In an ideal agile world, I’m engineering amazing stuff and I have an end-user or customer sitting right besides me. The feedback loop is very short, providing me with tons of new insights. You could even say that we actually co-create towards a working solution. But reality is sometimes not what the ideal state looks like. And so we have processes in place to come as close as possible to that ideal world: it’s simply said: “the next best thing”.

In case of solution development this is that ‘man in the middle’ owning the product and bridging gaps between two worlds. Let me be clear, that is a hell of a job and you might turn towards running from one side of the bridge to the other expressing desires and wishes, ending up in order taking and running marathons to get a result. There simply has to be a smarter way.

“Chaos and Order are not enemies, only opposites.
Chaos and Order combined equal balance.”

– Richard Garriott –

A healthy product backlog is something that needs constant attention and despite we would like to see it as something stable, it actually is ever evolving. Talking about things in a conceptual way gives first ideas, but it only becomes clear when a first increment is build and feedback can be gathered. When it becomes tangible, first ideas most likely evolve and the priorities in a backlog might change. It means we have to constantly work and rework that backlog and there actually is a simple way of doing this: refining the backlog or product backlog grooming. Regular backlog grooming sessions help ensure prioritizing the right stories, so that the product backlog does not become a black hole, sucking in everything it possibly can suck in.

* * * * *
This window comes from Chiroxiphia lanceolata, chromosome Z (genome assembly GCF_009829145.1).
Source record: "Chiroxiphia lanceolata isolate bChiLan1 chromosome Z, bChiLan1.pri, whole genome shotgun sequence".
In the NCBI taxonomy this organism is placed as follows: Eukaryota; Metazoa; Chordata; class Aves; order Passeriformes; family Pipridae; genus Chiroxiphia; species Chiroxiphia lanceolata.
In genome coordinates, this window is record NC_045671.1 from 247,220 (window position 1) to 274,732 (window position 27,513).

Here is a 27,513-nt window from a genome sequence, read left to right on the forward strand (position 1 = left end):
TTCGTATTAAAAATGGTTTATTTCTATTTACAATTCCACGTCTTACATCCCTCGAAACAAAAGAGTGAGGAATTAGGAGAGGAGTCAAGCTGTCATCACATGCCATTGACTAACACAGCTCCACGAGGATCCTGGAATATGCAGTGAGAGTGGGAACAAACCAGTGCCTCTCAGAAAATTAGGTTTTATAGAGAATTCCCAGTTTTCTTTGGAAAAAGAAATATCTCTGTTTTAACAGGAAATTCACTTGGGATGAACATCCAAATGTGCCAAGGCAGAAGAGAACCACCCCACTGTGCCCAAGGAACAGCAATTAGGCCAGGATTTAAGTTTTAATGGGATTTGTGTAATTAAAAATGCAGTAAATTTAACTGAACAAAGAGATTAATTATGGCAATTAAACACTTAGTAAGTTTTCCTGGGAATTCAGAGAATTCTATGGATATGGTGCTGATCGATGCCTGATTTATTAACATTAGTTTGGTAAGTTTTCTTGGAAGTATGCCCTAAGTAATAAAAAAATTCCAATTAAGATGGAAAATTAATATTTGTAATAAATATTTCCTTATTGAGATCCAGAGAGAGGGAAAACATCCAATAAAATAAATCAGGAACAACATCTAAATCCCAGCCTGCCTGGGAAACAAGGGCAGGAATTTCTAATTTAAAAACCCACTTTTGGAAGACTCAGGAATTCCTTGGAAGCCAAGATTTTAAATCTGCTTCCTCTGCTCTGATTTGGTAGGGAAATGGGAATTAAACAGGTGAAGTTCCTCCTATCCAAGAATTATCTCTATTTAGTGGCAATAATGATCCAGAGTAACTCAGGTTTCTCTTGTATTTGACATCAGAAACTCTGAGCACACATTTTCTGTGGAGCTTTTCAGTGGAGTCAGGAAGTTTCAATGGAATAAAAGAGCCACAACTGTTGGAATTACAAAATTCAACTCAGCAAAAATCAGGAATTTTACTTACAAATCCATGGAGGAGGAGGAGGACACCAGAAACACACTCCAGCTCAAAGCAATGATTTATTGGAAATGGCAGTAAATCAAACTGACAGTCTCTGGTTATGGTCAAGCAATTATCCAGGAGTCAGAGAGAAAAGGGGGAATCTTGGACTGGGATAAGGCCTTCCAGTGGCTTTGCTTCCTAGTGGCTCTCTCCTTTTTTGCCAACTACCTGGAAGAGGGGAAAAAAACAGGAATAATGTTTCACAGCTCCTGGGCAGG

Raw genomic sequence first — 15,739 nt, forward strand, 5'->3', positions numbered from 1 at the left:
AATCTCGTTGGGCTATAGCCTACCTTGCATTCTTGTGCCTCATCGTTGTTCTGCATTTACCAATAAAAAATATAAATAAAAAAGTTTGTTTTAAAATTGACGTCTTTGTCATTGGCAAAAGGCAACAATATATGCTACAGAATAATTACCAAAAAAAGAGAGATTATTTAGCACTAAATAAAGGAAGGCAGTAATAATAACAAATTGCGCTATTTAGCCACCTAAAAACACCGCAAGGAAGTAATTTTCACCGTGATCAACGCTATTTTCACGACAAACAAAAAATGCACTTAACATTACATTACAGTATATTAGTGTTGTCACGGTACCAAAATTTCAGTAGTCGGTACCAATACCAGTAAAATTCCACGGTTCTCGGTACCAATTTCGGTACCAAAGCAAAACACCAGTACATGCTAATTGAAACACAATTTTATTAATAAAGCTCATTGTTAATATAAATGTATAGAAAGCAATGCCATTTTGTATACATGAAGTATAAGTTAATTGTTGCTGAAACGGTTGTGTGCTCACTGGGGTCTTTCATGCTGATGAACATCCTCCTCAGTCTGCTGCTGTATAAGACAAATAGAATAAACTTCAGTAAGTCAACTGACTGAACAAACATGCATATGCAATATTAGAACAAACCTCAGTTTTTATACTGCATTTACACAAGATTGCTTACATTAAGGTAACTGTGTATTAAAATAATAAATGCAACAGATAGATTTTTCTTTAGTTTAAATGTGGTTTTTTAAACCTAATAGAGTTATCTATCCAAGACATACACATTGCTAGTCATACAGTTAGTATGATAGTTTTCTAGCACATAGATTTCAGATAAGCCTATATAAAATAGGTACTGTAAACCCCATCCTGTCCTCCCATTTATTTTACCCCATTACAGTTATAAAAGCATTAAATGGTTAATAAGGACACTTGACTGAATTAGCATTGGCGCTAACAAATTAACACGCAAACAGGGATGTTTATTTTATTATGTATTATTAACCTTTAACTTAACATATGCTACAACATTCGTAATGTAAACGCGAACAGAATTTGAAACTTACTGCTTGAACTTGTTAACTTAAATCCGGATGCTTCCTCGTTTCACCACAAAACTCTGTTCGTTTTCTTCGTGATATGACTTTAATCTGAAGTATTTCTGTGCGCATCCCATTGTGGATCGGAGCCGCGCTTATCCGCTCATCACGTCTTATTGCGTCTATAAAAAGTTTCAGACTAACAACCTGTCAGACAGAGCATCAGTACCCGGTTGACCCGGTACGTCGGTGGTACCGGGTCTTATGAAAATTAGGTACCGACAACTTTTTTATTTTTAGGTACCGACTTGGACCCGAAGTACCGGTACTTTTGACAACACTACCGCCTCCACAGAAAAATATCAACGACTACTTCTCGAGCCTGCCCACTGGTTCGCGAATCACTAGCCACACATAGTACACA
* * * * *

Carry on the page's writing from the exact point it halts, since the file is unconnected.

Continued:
A tool to manage a healthy product backlog
The idea of having a DEEP product backlog was explained to us by Roman Pichler and Mike Cohn. DEEP is an acronym for: Detailed appropriately, Estimated, Emergent, and Prioritized.But what does that mean?

explained through the words of Mike Cohn:

  1. Detailed Appropriately. User stories on the product backlog that will be done soon need to be sufficiently well understood that they can be completed in the coming sprint. Stories that will not be developed for awhile should be described with less detail.
  2. Estimated. The product backlog is more than a list of all work to be done; it is also a useful planning tool. Because items further down the backlog are not as well understood (yet), the estimates associated with them will be less precise than estimates given items at the top.
  3. Emergent. A product backlog is not static. It will change over time. As more is learned, user stories on the product backlog will be added, removed, or reprioritized.
  4. Prioritized. The product backlog should be sorted with the most valuable items at the top and the least valuable at the bottom. By always working in priority order, the team is able to maximize the value of the product or system being developed.

What you gain if you put in the efforts
The philosopher and great Captain Jack Sparrow said it: “The problem is not the problem. The problem is your attitude about the problem”. So if you think about building the right thing, you need to put in the efforts. Maintaining a healthy product backlog is hard work but also comes with a strong (shared and understood) vision. It’s all about clarity and transparency. And it might seem logical to you as a reader, but often forgotten, yet ‘communication is key’. We all know that communication consumes a lot of time and opens the door to make assumptions. That’s why you need to think about the level of detail that is necessary for the engineering teams to be able to move forward. And so when you approach your product backlog, make sure you take the 4 attributes of DEEP into account. As a surplus, you also end up with nice evolving product roadmap. What more can you dream for?

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